Imgur (pronounced Imager) is an image hosting website that has more than one million images uploaded daily and more than 130 million unique visitors participating in image sharing. It all started in Athens, Ohio when Ohio University student Alan Schaaf wanted to create a user-friendly website that was content-rich and interactive. Imgur is described as “the home to the web’s most popular image content, curated in real time by a dedicated community through commenting, voting and sharing.”
Schaaf came up with the idea for the site after spending time on the online community Reddit discussing how hard it is to find good images online. With the desire to make something that “doesn’t suck,” and as a gift to the Reddit community, Schaaf created the image hosting site that garnered a million views within the first five months (and much of that is thanks to Reddit). In 2011, Imgur left Ohio for San Francisco to ensconce itself in the Internet startup world.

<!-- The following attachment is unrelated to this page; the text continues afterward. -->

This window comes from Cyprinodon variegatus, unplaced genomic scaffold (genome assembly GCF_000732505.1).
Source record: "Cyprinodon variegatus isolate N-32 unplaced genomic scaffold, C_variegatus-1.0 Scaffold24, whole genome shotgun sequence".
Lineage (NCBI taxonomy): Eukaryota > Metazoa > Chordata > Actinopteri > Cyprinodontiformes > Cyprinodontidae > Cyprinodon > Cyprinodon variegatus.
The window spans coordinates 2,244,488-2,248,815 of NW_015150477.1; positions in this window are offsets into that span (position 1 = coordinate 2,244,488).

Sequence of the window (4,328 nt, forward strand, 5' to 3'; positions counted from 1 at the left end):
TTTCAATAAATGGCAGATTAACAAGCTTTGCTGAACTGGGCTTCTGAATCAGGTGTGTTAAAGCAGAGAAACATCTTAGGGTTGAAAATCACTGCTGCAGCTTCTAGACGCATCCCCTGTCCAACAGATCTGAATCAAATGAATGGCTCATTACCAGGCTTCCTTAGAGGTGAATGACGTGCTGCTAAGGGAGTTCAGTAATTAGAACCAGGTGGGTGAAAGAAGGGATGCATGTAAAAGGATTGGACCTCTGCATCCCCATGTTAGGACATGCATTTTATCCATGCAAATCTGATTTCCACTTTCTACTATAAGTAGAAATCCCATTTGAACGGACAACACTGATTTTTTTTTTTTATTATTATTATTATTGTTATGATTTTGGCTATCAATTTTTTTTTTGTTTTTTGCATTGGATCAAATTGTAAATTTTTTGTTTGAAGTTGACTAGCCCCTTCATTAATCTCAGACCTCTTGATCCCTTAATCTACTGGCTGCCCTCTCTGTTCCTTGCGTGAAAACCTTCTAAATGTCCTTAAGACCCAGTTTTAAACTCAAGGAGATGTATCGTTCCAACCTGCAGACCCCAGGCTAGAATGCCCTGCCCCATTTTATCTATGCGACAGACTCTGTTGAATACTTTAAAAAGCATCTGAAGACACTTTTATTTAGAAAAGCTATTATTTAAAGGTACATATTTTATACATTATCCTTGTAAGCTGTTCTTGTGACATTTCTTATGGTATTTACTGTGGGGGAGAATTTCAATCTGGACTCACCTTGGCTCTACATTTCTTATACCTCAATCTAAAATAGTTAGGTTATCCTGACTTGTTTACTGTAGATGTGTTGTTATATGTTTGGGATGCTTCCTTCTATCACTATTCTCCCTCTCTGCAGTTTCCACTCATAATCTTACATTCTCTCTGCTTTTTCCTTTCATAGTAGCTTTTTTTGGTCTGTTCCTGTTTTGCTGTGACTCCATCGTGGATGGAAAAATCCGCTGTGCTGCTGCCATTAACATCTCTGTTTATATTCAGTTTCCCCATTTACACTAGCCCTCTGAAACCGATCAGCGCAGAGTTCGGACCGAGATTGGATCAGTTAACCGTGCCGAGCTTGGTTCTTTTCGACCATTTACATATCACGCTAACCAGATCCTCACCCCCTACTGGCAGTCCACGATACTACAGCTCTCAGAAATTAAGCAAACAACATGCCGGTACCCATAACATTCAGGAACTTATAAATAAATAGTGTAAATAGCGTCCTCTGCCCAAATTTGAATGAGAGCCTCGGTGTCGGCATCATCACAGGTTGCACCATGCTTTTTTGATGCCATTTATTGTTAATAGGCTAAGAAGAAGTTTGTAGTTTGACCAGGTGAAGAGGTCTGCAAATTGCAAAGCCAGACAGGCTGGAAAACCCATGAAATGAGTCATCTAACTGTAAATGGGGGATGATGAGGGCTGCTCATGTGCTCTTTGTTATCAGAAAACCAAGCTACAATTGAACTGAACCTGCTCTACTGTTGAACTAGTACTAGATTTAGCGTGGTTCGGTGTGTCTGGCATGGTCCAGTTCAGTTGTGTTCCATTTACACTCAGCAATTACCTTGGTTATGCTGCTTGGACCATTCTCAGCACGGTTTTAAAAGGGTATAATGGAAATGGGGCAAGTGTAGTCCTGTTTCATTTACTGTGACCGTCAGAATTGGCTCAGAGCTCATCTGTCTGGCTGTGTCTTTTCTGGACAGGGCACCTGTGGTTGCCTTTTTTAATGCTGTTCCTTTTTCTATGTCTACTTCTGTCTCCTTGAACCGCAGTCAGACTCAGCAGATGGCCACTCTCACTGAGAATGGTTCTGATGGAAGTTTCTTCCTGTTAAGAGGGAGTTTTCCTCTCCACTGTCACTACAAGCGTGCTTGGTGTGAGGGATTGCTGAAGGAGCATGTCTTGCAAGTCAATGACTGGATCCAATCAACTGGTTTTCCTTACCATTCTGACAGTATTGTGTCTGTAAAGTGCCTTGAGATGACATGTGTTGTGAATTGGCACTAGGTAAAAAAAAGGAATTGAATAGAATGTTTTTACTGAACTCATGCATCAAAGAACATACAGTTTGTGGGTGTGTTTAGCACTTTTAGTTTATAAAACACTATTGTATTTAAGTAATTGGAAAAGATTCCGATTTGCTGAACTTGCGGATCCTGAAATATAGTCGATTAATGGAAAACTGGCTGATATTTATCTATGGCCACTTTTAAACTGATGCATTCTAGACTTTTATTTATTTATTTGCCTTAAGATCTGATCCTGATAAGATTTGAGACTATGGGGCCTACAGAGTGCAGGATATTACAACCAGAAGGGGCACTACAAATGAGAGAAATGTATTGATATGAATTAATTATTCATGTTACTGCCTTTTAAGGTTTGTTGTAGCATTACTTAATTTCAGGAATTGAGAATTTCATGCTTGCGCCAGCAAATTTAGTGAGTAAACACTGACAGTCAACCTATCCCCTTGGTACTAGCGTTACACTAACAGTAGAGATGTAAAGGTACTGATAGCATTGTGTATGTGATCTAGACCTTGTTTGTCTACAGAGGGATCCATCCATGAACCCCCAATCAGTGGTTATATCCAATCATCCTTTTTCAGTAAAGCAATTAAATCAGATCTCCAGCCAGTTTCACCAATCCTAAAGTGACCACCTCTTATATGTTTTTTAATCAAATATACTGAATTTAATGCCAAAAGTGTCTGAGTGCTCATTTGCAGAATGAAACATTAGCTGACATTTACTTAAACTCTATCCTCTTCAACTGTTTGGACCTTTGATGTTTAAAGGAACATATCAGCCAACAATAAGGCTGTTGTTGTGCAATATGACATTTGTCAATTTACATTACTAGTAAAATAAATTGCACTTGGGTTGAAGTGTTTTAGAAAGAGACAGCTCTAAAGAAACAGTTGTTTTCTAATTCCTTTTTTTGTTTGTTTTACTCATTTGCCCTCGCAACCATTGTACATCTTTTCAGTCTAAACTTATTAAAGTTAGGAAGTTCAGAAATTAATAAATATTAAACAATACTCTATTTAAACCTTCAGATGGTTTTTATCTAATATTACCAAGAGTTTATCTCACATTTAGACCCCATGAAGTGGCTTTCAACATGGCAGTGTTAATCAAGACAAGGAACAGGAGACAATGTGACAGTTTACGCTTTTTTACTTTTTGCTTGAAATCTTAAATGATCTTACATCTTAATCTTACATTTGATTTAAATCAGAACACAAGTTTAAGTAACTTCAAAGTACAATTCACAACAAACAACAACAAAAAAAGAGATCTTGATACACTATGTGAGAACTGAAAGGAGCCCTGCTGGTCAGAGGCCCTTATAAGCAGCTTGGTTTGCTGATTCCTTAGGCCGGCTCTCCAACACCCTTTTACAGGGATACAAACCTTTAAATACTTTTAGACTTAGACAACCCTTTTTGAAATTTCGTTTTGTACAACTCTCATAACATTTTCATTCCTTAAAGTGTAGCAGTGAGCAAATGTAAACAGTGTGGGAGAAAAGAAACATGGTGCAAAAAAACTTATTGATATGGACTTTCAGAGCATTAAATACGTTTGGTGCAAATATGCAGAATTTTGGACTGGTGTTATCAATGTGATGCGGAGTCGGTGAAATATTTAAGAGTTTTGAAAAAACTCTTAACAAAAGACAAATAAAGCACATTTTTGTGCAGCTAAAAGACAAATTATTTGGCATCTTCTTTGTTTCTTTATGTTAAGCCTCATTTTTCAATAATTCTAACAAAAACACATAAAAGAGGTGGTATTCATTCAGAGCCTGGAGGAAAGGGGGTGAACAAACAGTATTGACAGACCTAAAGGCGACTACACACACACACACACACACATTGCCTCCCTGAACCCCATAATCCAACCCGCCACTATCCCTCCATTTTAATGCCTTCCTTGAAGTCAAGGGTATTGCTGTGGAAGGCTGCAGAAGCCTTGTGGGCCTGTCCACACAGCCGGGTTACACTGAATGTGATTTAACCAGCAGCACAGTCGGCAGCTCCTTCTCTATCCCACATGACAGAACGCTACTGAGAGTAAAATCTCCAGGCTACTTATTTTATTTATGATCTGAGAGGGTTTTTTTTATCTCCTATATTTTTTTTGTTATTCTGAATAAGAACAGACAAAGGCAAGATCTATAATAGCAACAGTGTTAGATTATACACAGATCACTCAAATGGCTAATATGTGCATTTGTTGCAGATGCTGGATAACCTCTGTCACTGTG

Imgur was originally donation-based, but its growth spurt sprung additional revenue from display ads that were introduced in May 2009. In just five years the growth has paid off. This week, venture capital firm Andreessen Horowitz gave Imgur $40 million – money Schaaf and others claimed they weren’t seeking back in January. However, this investment allows Imgur to hire more people and build its brand.
But what brings Schaaf and his crew the most excitement is striking a deal with Reddit, which is also investing in Imgur but with an undisclosed amount. Because most of Imgur’s hits still come from Reddit users, Schaaf sees this as a way to strengthen his relationship with a group of people that gave him his success.
“We know those guys at Reddit, we’ve played board games with them,” he says. “But to have a real partnership on paper now is great.”